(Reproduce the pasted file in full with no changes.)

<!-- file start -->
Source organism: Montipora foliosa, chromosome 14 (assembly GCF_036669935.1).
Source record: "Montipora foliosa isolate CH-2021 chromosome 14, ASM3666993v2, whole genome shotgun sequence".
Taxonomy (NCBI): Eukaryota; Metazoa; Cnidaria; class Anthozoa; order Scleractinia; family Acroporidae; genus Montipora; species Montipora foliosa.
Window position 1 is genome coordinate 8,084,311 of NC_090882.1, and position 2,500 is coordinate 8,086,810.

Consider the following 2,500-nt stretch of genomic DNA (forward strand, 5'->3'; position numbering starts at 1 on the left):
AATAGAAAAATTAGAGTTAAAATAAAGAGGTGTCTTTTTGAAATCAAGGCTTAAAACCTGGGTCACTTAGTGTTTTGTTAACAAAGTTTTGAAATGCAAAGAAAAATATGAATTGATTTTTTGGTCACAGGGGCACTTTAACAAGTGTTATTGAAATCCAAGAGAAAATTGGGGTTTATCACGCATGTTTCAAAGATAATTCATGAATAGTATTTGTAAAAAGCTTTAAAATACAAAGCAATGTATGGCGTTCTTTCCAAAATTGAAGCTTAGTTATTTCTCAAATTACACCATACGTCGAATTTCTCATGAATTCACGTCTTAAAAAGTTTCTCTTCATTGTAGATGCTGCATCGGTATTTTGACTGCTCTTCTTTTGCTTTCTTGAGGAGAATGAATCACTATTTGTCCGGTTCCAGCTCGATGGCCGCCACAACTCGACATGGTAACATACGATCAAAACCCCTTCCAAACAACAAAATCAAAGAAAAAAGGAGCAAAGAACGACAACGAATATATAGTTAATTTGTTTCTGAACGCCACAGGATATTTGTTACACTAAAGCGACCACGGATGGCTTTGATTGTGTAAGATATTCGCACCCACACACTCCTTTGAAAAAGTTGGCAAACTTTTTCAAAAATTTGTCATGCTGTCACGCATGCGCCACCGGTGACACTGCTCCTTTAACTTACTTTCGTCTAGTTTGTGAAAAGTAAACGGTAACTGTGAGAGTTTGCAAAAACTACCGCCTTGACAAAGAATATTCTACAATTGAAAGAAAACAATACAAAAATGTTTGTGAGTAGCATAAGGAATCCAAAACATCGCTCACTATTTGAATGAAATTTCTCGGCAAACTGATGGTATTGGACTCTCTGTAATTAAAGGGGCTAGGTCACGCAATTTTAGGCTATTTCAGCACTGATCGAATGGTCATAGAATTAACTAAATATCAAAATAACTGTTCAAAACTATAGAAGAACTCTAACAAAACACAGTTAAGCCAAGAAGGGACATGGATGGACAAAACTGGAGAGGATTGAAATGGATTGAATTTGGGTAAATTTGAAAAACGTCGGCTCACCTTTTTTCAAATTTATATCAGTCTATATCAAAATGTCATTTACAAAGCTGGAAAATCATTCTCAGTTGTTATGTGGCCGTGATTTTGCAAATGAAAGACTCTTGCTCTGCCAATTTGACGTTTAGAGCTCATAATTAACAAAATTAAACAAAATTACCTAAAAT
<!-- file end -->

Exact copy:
Source organism: Montipora foliosa, chromosome 14 (assembly GCF_036669935.1).
Source record: "Montipora foliosa isolate CH-2021 chromosome 14, ASM3666993v2, whole genome shotgun sequence".
Taxonomy (NCBI): Eukaryota; Metazoa; Cnidaria; class Anthozoa; order Scleractinia; family Acroporidae; genus Montipora; species Montipora foliosa.
Window position 1 is genome coordinate 8,084,311 of NC_090882.1, and position 2,500 is coordinate 8,086,810.

Consider the following 2,500-nt stretch of genomic DNA (forward strand, 5'->3'; position numbering starts at 1 on the left):
AATAGAAAAATTAGAGTTAAAATAAAGAGGTGTCTTTTTGAAATCAAGGCTTAAAACCTGGGTCACTTAGTGTTTTGTTAACAAAGTTTTGAAATGCAAAGAAAAATATGAATTGATTTTTTGGTCACAGGGGCACTTTAACAAGTGTTATTGAAATCCAAGAGAAAATTGGGGTTTATCACGCATGTTTCAAAGATAATTCATGAATAGTATTTGTAAAAAGCTTTAAAATACAAAGCAATGTATGGCGTTCTTTCCAAAATTGAAGCTTAGTTATTTCTCAAATTACACCATACGTCGAATTTCTCATGAATTCACGTCTTAAAAAGTTTCTCTTCATTGTAGATGCTGCATCGGTATTTTGACTGCTCTTCTTTTGCTTTCTTGAGGAGAATGAATCACTATTTGTCCGGTTCCAGCTCGATGGCCGCCACAACTCGACATGGTAACATACGATCAAAACCCCTTCCAAACAACAAAATCAAAGAAAAAAGGAGCAAAGAACGACAACGAATATATAGTTAATTTGTTTCTGAACGCCACAGGATATTTGTTACACTAAAGCGACCACGGATGGCTTTGATTGTGTAAGATATTCGCACCCACACACTCCTTTGAAAAAGTTGGCAAACTTTTTCAAAAATTTGTCATGCTGTCACGCATGCGCCACCGGTGACACTGCTCCTTTAACTTACTTTCGTCTAGTTTGTGAAAAGTAAACGGTAACTGTGAGAGTTTGCAAAAACTACCGCCTTGACAAAGAATATTCTACAATTGAAAGAAAACAATACAAAAATGTTTGTGAGTAGCATAAGGAATCCAAAACATCGCTCACTATTTGAATGAAATTTCTCGGCAAACTGATGGTATTGGACTCTCTGTAATTAAAGGGGCTAGGTCACGCAATTTTAGGCTATTTCAGCACTGATCGAATGGTCATAGAATTAACTAAATATCAAAATAACTGTTCAAAACTATAGAAGAACTCTAACAAAACACAGTTAAGCCAAGAAGGGACATGGATGGACAAAACTGGAGAGGATTGAAATGGATTGAATTTGGGTAAATTTGAAAAACGTCGGCTCACCTTTTTTCAAATTTATATCAGTCTATATCAAAATGTCATTTACAAAGCTGGAAAATCATTCTCAGTTGTTATGTGGCCGTGATTTTGCAAATGAAAGACTCTTGCTCTGCCAATTTGACGTTTAGAGCTCATAATTAACAAAATTAAACAAAATTACCTAAAAT